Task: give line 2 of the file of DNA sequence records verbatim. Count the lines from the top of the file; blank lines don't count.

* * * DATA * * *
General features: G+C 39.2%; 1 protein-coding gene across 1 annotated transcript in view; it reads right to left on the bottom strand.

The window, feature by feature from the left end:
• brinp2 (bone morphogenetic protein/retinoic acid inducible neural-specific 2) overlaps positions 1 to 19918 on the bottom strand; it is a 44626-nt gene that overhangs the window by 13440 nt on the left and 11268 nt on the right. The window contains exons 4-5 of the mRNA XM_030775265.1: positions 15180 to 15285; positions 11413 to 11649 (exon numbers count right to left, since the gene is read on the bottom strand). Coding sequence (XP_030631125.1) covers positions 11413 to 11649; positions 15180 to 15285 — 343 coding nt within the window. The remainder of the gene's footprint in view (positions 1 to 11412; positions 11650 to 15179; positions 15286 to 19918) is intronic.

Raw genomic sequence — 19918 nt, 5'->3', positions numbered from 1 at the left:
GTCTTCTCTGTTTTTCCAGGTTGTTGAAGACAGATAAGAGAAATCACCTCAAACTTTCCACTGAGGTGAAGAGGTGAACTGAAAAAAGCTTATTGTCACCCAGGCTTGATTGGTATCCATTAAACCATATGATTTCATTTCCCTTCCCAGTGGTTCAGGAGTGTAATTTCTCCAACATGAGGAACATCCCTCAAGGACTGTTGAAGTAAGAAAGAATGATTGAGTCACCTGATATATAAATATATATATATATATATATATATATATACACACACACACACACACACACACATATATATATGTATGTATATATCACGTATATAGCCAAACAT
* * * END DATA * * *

The window, feature by feature from the left end: